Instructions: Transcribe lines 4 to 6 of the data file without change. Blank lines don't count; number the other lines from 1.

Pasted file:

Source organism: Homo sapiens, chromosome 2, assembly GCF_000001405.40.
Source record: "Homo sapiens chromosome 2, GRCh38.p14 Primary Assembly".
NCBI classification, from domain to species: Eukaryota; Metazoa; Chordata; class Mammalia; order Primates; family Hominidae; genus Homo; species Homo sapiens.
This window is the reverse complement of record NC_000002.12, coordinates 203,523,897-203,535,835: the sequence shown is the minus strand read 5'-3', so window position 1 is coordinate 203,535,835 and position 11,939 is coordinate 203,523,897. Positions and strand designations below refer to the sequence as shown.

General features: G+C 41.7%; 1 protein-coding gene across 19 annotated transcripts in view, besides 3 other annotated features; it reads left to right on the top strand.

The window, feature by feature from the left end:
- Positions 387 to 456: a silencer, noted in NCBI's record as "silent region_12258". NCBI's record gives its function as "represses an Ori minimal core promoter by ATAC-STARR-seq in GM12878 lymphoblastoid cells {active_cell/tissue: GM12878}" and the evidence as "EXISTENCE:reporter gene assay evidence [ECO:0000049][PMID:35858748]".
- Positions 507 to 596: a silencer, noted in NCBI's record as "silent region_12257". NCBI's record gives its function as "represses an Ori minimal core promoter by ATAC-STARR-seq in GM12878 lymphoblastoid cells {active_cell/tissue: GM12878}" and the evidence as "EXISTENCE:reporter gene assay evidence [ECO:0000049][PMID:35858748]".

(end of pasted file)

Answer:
This window is the reverse complement of record NC_000002.12, coordinates 203,523,897-203,535,835: the sequence shown is the minus strand read 5'-3', so window position 1 is coordinate 203,535,835 and position 11,939 is coordinate 203,523,897. Positions and strand designations below refer to the sequence as shown.

General features: G+C 41.7%; 1 protein-coding gene across 19 annotated transcripts in view, besides 3 other annotated features; it reads left to right on the top strand.

The window, feature by feature from the left end: